The hard reality of the economic hardships we face have also hit universities and other none profit organizations that till now, had been considered, for better or worse, the most recession proof consumers of design and construction services. The American Institute of Architects' market data, the architecture billings index (ABI) reflects this apparent drop-off. The institutional sector's most recent ABI score, from November, was 40.8, down from 41.3 in October and 44.4 in September. A number above 50 indicates an increase in billing activity, and below 50, a decrease. Prior to August 2008, the last time the institutional score had dipped below 50 was in December 2004.
Harvard, the world's wealthiest university announced that for the month of December, its endowment had shrunk from $36.8 billion to $28.8 billion during the second half of the year. Due to this astounding drop in their funding, the school is seeking to scale back on the scope of the ambitious 1 million square foot, $1 billion science complex expansion plans by Behnisch Architekten already under construction and scheduled to top-out in 2011.
“As recently as several months ago it was looking like institutional was holding up pretty well and the sector might actually get through this downturn unscathed,” says Kermit Baker, the AIA’s chief economist. Yet the equities meltdown has hammered endowments, obliging universities to divert funds from capital projects to financial aid, faculty salaries, and other core needs, Baker notes. Institutions are also finding it difficult to line up loans, issue bonds, and attract donors.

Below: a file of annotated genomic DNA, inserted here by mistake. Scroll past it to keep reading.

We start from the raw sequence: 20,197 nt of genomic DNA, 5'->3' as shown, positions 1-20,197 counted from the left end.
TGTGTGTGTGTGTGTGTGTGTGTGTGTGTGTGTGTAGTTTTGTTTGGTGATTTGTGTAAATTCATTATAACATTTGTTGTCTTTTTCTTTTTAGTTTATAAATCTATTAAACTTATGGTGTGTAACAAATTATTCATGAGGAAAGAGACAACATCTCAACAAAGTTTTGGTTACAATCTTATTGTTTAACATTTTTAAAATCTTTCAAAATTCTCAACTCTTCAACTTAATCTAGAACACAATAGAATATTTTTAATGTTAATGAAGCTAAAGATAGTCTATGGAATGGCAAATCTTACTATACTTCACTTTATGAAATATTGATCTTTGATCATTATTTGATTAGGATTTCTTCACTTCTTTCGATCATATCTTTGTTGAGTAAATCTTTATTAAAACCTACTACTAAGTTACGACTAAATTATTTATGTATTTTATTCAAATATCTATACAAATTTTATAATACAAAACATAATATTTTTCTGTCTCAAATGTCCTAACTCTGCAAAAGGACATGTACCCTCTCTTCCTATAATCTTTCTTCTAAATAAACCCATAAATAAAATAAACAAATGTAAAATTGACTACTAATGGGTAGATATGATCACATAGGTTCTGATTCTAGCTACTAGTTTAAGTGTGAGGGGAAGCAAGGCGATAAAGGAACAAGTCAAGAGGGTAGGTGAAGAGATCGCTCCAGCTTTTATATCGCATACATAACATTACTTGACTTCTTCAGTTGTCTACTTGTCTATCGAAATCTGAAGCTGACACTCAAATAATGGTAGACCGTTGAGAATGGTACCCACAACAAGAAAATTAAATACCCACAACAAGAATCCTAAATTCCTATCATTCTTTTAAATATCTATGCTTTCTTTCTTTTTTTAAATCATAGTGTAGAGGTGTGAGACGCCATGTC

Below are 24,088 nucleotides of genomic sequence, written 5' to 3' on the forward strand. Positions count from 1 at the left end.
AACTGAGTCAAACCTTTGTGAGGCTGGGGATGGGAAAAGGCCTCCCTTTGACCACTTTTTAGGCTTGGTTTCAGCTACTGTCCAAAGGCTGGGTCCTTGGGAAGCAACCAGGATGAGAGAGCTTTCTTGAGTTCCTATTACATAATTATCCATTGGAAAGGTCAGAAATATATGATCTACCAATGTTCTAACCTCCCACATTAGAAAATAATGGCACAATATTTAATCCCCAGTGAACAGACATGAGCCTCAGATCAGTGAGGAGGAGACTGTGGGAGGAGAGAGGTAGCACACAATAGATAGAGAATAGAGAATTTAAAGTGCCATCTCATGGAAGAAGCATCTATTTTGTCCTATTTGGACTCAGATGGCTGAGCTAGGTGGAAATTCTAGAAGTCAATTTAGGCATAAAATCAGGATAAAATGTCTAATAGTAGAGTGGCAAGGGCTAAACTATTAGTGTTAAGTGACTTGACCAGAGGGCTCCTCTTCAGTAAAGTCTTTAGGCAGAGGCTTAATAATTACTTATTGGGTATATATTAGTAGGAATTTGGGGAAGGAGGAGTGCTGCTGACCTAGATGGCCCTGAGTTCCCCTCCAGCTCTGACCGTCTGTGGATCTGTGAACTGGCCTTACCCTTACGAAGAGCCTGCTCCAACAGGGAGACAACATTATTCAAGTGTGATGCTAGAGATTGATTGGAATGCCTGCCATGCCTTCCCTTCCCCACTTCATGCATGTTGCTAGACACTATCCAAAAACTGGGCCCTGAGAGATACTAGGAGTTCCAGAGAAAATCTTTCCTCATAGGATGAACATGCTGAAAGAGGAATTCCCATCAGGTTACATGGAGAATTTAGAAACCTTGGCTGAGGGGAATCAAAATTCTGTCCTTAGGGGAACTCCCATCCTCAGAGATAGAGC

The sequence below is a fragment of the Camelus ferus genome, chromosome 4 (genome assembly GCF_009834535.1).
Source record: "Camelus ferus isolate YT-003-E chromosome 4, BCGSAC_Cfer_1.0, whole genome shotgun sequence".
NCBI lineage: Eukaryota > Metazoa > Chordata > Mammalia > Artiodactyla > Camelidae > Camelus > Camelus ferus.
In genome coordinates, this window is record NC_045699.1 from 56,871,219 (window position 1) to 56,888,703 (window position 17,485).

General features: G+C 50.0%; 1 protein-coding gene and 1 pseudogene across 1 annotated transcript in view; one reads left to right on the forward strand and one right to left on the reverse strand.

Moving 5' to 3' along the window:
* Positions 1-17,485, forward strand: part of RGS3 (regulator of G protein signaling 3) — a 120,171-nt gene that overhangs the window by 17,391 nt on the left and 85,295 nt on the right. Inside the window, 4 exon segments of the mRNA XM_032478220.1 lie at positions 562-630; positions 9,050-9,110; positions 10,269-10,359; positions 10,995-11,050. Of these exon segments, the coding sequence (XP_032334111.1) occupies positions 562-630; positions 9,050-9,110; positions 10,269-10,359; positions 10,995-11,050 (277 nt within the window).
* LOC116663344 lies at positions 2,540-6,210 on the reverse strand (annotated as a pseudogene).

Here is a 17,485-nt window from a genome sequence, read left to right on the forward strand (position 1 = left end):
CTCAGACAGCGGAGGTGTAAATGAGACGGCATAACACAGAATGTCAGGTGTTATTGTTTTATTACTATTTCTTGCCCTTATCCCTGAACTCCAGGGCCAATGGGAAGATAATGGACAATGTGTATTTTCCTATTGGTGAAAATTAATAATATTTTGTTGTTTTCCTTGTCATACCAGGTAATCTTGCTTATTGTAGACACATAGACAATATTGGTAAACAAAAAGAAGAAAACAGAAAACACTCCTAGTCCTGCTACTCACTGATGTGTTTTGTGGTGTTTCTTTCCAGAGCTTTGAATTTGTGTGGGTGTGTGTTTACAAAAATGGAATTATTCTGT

Other top schools like Princeton and MIT have not escaped unscathered either. The former has trimmed $300 million, or 12 percent, of its capital plan budget and delayed by a year the mid-2009 start on neuroscience and psychology buildings designed by Raphael Moneo while MIT has called for construction spending cost of up to 15% for the next four years but all projects like the Ellenzweig’s David H. Koch Institute for Integrative Cancer Research are to proceed on schedule.
This should not be too much of a suprise here. University donors are also pinching back their money so schools are ultimately going to have less in their endowment piggy banks. Where this becomes a concern is when these institutions begin to offer fewer scholarships and less money in general financial aid so students with less than affluent means will find it harder to obtain funding to attend school regardless of their talent.